AIU graduate student did a presentation about activities in Nihongo House!

Yuki Wada, an AIU graduate student, participated in the 5th X Design Forum "Playful and Open: Design for Learning" held at Chiba Institute of Technology, Tsudanuma Campus. She made a panel presentation on the importance of designing learning evironments based on her experience as one of the first tutors of AIU's Nihongo House.


Yuki's Words

At the 5th X Design Forum "Playful and Open: Design for Learning" I made a presentation about the Nihongo House, one of the Themed Houses of AIU. The title of the presentation was "Changing a closed lounge room into open and playful learning place: Are students naturally shy or does the environment cause communication problems?" I talked about how important it is to create a comprehensive learning environment while utilizing resources such as shared lounge, diversity, and the theme of Japanese language. There is also the importance of "staging" a situation where students become willing to plan by themselves and actively participate in events. As examples, I introduced some unique meeting facilitation methods and a series of bonding events called "Ore-no series (or literally "My" series)."


Design of open and playful learning: Starting with "thinking and using diversity as a resource"

Nihongo House as a place where people of different nationalities, languages, and cultures gather, is unexpectedly filled with fun learning besides just Japanese language. However, on the other hand, diversity being perceived as a complication is also a reality. For example, at Nihongo House, where there is a mix between beginner and advanced Japanese learners, it is very difficult to decide which language to use for regular meetings. Of course, as time passes and through trial and error, it could become possible to hone a common communicate strategy, but that does not mean every student has room to put all of their effort into solving every problem. Most residents also have classes and club activities to tackle with outside of the Nihongo House. Eventually, when the semester-long study abroad period ends, people go back to their own countries. For people on short-stays in Nihongo House, how can we create an environment that naturally acknowledges diversity not as something troublesome but as a resource, and allow them to successfully communicate with each other in Japanese? Also, how can we create a positive learning environment not by only letting a certain person show his leadership, but by letting every student take initiative? Through observations of residents’ behavior and meetings with them, one of the ideas we created was the bonding event called "ore-no series" ("ore-no" means "my"), where every week a different member would plan an event based on their specialty or favorite thing.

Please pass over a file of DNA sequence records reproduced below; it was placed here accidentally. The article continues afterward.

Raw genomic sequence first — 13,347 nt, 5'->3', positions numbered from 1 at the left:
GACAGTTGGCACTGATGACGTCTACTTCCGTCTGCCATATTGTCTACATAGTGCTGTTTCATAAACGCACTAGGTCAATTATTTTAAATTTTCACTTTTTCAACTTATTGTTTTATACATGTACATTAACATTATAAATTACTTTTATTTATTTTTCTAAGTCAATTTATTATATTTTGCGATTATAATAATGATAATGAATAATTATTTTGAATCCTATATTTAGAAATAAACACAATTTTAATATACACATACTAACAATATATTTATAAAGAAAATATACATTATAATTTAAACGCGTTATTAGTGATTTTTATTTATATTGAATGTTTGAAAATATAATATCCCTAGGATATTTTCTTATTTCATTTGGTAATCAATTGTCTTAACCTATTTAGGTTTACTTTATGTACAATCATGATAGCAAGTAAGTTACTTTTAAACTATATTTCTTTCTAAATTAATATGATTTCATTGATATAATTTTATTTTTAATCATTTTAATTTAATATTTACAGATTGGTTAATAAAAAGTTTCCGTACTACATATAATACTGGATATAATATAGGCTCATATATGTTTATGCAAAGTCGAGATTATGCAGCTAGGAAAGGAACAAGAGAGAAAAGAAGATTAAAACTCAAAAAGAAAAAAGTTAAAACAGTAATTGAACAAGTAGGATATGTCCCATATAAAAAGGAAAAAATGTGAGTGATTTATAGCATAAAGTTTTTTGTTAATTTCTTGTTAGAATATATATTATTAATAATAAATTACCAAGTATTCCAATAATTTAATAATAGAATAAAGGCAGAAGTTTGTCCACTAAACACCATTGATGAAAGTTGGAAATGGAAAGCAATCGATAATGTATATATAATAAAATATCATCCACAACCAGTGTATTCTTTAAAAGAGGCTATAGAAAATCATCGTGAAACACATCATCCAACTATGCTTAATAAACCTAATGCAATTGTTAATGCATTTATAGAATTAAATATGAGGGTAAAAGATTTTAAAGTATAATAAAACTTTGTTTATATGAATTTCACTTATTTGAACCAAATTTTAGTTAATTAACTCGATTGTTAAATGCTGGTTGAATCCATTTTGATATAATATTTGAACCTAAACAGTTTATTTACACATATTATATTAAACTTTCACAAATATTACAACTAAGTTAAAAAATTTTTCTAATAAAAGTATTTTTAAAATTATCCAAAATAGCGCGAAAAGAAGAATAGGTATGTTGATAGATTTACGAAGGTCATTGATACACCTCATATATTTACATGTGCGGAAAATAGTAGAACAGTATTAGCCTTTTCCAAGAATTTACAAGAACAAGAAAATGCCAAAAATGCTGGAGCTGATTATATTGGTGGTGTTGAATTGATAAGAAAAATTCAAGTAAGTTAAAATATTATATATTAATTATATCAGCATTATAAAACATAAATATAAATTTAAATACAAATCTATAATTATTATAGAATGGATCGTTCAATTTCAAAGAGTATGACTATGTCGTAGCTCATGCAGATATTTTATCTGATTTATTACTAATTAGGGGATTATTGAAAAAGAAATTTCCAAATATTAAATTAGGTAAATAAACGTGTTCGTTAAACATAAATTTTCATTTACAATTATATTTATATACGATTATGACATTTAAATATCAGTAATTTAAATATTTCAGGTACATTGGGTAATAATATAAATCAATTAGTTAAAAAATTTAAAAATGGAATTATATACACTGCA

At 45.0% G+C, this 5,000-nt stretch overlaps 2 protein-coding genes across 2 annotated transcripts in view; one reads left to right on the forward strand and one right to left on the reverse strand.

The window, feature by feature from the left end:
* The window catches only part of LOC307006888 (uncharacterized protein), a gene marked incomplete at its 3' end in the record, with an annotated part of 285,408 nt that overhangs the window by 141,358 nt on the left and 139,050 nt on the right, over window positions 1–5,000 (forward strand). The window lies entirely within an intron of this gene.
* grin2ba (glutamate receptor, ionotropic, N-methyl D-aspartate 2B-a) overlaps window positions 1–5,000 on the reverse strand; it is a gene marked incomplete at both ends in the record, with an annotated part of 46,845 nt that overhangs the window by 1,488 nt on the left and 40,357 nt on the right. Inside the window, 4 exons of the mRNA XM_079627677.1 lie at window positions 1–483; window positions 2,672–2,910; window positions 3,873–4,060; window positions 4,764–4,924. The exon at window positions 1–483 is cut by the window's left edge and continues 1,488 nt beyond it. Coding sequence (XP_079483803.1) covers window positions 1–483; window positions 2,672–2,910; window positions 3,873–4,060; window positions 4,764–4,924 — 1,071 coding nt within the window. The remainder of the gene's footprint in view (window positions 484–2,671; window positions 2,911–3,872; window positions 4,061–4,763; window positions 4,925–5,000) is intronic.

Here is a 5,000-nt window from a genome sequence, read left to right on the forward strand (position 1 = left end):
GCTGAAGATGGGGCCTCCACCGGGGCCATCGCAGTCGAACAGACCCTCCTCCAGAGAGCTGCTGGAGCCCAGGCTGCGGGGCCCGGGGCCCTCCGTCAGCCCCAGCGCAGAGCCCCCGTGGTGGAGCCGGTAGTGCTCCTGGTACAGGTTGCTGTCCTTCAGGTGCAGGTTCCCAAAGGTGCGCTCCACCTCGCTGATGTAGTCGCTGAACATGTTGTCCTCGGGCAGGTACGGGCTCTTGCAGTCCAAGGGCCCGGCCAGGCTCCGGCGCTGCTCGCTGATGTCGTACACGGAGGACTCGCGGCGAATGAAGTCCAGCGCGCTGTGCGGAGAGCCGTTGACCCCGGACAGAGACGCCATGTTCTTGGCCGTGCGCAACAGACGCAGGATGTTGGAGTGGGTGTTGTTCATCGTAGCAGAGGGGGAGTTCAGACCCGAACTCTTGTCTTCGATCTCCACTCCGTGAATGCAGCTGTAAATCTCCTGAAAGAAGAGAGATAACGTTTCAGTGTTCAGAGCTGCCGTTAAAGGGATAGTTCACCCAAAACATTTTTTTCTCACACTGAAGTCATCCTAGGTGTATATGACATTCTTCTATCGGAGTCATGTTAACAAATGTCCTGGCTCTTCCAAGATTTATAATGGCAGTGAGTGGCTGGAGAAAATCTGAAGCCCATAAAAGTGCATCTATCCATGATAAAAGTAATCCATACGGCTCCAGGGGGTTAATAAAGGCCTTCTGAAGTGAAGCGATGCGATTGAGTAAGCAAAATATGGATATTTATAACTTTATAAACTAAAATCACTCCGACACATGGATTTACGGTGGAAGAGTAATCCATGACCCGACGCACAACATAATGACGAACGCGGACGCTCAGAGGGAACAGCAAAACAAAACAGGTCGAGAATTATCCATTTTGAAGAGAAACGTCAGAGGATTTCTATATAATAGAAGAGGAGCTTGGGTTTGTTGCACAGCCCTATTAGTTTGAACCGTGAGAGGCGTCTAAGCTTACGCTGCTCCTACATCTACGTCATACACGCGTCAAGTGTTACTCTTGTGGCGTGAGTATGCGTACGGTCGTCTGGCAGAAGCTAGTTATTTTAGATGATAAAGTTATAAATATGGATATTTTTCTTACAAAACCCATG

Ore-no series

  • Ore-no curry
  • Ore-no Taiwanese noodle (×Ore-tachi no Chinese)
  • Ore-no movie
  • Ore-tachi no takoyaki
  • Ore-no French
  • Ore-tachi no American breakfast
  • Ore-no Kaiserschmarrn
  • Ore-no Korean food
  • Ore-no instant ramen
Realizations from "Ore-no" series:
Why Diversity is Good Because of differences such as nationality, language, culture, and religion, utilizing everyone’s strengths offers new value to the community.
Everyone is a Leader it is not just about joining events like what visitors do in Disneyland visiting attractions, but people are in control and get to make their own plans to create a memorable experience as cast members.
Planning and Participation became Easier If responsibility for tasks is split between many people, it decreases individual burden, making people more willing to perform the tasks.
It is much simpler to plan regular small events and participate in them compared to larger events.
Speaking Japanese It does not pull away from Nihongo House’s theme of Japanese language, but in addition it utilize current resources to have comprehensive learning design, allowing for students to use Japanese more often anyway.


For Sustainable “ore-no series”

From August this year, we will continue "Ore-no series" with new residents and a tutor. Every time it happens there will be problems that arise, but they will not be handled like whack-a-mole individually, only to have new problems appear. Instead, every problem will be handled at once through building an empathetic relationship between tutor and students, while allowing each student can have a stage where they can realize their independent style of learning.